Recorded on July 28th, 2016
I just had the good fortune to go to all three days of An Event Apart right outside of Washington, D.C. A passel of smart designers, developers, and strategists gave typically great presentations, as they do every year. Two themes really hit me:
- Websites are used by humans, not devices.
We get so caught up in which devices are going to browse our sites and run our web apps that we forget that people are the ones using those devices. People who are “on the go”, sitting at home with a smartphone, using a desktop computer at work, using a laptop computer in a hotel on a crappy connection, using a tablet wherever. Those people aren’t thinking about the device, or the code running on it — they’re thinking about the content they want to find and the task they need to get done. We fail them when we make assumptions about what they want to do based on the paltry data we can collect about their devices.
- The web works on all kinds of devices naturally.
This one I got straight from Karen McGrane. It’s so obvious that we should be embarrassed to think of it as a revelation. The first HTML page written by Tim Berners-Lee worked as well on the first web browser at CERN as it does on a modern small smartphone or a new widescreen monitor attached to a desktop PC. We only got into trouble when we started introducing complicated layouts and making assumptions about the monitor sizes everyone was using. If we unwind those assumptions and do the work to make layouts more fluid and flexible, we’ll get back to our roots. We only have to joyously embrace the fact that we have no control over device sizes, connection speeds, and input methods anymore. This constraint should be a huge inspiration to us.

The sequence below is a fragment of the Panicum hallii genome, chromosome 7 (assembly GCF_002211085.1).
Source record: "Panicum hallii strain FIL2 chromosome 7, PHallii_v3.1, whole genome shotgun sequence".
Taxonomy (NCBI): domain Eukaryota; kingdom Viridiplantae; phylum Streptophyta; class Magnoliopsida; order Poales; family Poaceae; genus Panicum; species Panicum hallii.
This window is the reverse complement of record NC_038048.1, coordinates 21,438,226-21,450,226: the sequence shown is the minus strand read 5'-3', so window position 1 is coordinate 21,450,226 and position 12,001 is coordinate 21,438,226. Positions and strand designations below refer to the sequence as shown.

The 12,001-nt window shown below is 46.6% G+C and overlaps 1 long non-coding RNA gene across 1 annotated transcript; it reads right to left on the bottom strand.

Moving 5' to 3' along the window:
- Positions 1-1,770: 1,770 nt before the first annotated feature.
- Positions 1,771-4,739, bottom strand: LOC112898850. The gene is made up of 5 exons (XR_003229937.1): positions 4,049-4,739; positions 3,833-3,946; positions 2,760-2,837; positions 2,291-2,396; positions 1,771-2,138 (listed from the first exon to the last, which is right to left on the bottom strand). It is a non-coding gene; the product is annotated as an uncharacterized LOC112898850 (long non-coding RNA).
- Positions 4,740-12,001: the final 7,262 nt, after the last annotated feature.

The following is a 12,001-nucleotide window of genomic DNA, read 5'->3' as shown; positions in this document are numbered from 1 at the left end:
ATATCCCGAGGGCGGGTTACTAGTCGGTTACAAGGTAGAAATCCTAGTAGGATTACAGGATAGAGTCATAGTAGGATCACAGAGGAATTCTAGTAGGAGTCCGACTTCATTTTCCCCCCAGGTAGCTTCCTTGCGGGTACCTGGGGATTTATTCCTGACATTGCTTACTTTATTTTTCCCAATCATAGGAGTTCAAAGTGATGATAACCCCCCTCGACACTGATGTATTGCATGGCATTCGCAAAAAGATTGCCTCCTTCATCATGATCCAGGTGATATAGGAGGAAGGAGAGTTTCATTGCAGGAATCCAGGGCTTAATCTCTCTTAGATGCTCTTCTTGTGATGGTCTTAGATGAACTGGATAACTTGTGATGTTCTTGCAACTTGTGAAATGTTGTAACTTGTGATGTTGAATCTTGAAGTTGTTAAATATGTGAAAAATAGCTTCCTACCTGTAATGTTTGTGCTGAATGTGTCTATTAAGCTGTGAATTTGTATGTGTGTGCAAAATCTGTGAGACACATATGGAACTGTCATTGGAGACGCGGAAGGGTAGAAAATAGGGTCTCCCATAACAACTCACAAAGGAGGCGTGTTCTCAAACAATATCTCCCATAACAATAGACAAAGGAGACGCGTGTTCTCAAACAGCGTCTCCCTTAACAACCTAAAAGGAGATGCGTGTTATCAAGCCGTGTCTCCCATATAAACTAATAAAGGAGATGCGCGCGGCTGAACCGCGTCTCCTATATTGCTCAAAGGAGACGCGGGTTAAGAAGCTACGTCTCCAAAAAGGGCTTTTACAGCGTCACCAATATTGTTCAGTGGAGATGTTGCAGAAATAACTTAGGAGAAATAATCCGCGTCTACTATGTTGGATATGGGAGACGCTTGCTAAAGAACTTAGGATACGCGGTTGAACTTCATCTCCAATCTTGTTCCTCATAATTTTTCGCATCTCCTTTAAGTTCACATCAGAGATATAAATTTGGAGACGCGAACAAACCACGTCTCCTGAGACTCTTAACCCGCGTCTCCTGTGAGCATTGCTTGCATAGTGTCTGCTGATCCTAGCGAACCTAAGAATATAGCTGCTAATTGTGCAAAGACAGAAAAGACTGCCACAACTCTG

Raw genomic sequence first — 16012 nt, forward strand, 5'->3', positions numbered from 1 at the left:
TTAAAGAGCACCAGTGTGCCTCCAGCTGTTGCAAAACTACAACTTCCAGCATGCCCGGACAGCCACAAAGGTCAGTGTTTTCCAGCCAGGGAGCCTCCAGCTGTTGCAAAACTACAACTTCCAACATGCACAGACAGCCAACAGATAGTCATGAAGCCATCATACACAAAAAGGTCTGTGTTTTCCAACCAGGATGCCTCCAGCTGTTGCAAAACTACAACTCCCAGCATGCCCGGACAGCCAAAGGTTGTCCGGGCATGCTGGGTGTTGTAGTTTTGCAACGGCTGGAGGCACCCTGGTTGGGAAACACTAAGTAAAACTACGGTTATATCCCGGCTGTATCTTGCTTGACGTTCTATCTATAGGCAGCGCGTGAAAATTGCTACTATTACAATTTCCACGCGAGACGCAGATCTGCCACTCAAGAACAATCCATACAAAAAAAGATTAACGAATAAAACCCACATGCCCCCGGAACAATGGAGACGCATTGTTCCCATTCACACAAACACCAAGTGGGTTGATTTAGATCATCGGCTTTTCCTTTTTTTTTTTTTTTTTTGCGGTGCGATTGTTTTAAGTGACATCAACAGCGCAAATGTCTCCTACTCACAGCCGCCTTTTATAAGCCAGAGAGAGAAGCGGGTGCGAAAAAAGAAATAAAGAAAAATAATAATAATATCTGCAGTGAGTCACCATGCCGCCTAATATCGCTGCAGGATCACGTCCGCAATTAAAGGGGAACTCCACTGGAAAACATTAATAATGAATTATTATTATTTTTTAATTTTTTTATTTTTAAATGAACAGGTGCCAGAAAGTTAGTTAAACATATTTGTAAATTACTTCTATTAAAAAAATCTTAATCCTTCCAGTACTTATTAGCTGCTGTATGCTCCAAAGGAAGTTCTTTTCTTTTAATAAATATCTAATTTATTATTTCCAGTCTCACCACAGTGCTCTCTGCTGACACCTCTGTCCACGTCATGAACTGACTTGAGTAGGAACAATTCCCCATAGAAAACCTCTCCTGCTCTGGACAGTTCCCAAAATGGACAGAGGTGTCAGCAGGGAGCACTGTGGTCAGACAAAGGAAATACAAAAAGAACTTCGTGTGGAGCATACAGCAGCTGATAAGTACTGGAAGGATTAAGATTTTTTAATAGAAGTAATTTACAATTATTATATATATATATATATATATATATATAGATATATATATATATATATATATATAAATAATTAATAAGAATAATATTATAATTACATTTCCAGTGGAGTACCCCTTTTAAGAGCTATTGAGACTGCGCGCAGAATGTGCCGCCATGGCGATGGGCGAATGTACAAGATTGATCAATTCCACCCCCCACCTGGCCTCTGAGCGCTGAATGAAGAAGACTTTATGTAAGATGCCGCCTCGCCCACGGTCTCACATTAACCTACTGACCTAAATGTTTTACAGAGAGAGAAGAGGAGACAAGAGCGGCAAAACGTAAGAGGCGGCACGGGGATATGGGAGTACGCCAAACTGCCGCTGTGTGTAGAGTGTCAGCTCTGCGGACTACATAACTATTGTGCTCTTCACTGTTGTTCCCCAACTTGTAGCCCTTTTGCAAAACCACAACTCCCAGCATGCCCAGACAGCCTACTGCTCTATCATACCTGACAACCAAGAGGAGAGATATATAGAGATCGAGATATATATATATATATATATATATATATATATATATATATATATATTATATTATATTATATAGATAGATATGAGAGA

Recorded on June 17th, 2016
I read Jessica Hische’s essay, The Dark Art of Pricing, about four years ago and it still sticks with me. I’m not even remotely a freelancer, but it’s so standout-helpful that it could make the wheels in a person’s head start turning. It is a gem, dense with practical advice about how to price your design work, especially when licensing and rights-management are part of the equation. If you make your living from selling your work to clients — or if you know someone who does — The Dark Art of Pricing is a must-read. I passed it on to an artist friend recently and they thanked me profusely.
Recorded on May 27th, 2016
Thanks to the always great “Good Morning RVA” email newsletter from RVANews, I was late to work today. At the end of every morning issue, they include a “This morning’s longread” section. The one today was called “Crying”, written by Robin Weis, a software developer. It’s a funny, nerdy, long explanation of how she logged every time she cried for 589 days, along with the intensity of the cry and some notes about where she was, what time it started, how long it lasted, and what caused it. She generates a bunch of positively Edward Tufte-ian visual analyses of all that data, and it’s delightful to see what her conclusions are.
What I love about her site even more than that article is the home/about page, where she has a high-level view of the events in her life and roles/jobs she’s had over the past 10 years. It’s beautiful:
That graphic is designed in the structure I didn’t know I needed until I saw it. I’d like to follow its lead for a time map of major things I can remember that have happened to me so far. When you arrive at the 45-year mark, it can be hard to organize your memories, and you just drift from one year to the next. Something like that grid could help put things in some kind of order while I can still recall enough to write down what was what.
She has other cool examples of data-gathering and analytics, all of them brilliantly executed and designed. Check it out!